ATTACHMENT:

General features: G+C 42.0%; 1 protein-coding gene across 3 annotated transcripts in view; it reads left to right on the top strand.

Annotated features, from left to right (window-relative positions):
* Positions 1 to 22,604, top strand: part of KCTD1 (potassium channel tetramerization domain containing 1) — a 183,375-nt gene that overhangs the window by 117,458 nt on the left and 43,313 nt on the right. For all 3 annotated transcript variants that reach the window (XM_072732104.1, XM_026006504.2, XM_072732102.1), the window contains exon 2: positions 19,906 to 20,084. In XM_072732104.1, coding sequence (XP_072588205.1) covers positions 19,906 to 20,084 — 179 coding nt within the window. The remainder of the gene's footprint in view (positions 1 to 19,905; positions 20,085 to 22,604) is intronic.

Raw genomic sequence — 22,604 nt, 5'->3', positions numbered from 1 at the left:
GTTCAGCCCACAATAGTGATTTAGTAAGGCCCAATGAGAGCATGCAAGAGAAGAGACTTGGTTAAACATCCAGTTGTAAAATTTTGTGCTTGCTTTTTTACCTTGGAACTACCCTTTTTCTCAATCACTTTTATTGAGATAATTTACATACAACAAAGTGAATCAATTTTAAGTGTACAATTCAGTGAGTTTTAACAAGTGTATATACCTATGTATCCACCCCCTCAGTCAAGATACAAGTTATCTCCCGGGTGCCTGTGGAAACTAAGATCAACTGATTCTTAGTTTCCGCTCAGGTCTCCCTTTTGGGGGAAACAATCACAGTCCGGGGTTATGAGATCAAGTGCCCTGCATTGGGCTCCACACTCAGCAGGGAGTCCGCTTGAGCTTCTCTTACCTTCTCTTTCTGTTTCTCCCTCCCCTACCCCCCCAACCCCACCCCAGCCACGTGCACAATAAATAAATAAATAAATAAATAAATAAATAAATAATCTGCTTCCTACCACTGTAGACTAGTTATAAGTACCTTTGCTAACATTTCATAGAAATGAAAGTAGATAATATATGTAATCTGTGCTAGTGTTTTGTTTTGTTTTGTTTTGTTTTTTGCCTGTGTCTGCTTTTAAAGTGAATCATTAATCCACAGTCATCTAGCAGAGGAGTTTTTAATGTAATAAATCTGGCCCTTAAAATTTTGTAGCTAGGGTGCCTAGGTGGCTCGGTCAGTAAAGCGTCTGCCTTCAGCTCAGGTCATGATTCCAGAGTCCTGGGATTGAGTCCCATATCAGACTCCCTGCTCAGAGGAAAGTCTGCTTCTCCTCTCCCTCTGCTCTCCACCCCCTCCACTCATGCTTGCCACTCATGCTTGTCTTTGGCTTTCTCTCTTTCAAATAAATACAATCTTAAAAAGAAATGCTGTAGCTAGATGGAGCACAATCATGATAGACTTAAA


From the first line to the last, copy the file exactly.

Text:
General features: G+C 42.0%; 1 protein-coding gene across 3 annotated transcripts in view; it reads left to right on the top strand.

Annotated features, from left to right (window-relative positions):
* Positions 1 to 22,604, top strand: part of KCTD1 (potassium channel tetramerization domain containing 1) — a 183,375-nt gene that overhangs the window by 117,458 nt on the left and 43,313 nt on the right. For all 3 annotated transcript variants that reach the window (XM_072732104.1, XM_026006504.2, XM_072732102.1), the window contains exon 2: positions 19,906 to 20,084. In XM_072732104.1, coding sequence (XP_072588205.1) covers positions 19,906 to 20,084 — 179 coding nt within the window. The remainder of the gene's footprint in view (positions 1 to 19,905; positions 20,085 to 22,604) is intronic.

Raw genomic sequence — 22,604 nt, 5'->3', positions numbered from 1 at the left:
GTTCAGCCCACAATAGTGATTTAGTAAGGCCCAATGAGAGCATGCAAGAGAAGAGACTTGGTTAAACATCCAGTTGTAAAATTTTGTGCTTGCTTTTTTACCTTGGAACTACCCTTTTTCTCAATCACTTTTATTGAGATAATTTACATACAACAAAGTGAATCAATTTTAAGTGTACAATTCAGTGAGTTTTAACAAGTGTATATACCTATGTATCCACCCCCTCAGTCAAGATACAAGTTATCTCCCGGGTGCCTGTGGAAACTAAGATCAACTGATTCTTAGTTTCCGCTCAGGTCTCCCTTTTGGGGGAAACAATCACAGTCCGGGGTTATGAGATCAAGTGCCCTGCATTGGGCTCCACACTCAGCAGGGAGTCCGCTTGAGCTTCTCTTACCTTCTCTTTCTGTTTCTCCCTCCCCTACCCCCCCAACCCCACCCCAGCCACGTGCACAATAAATAAATAAATAAATAAATAAATAAATAAATAATCTGCTTCCTACCACTGTAGACTAGTTATAAGTACCTTTGCTAACATTTCATAGAAATGAAAGTAGATAATATATGTAATCTGTGCTAGTGTTTTGTTTTGTTTTGTTTTGTTTTTTGCCTGTGTCTGCTTTTAAAGTGAATCATTAATCCACAGTCATCTAGCAGAGGAGTTTTTAATGTAATAAATCTGGCCCTTAAAATTTTGTAGCTAGGGTGCCTAGGTGGCTCGGTCAGTAAAGCGTCTGCCTTCAGCTCAGGTCATGATTCCAGAGTCCTGGGATTGAGTCCCATATCAGACTCCCTGCTCAGAGGAAAGTCTGCTTCTCCTCTCCCTCTGCTCTCCACCCCCTCCACTCATGCTTGCCACTCATGCTTGTCTTTGGCTTTCTCTCTTTCAAATAAATACAATCTTAAAAAGAAATGCTGTAGCTAGATGGAGCACAATCATGATAGACTTAAA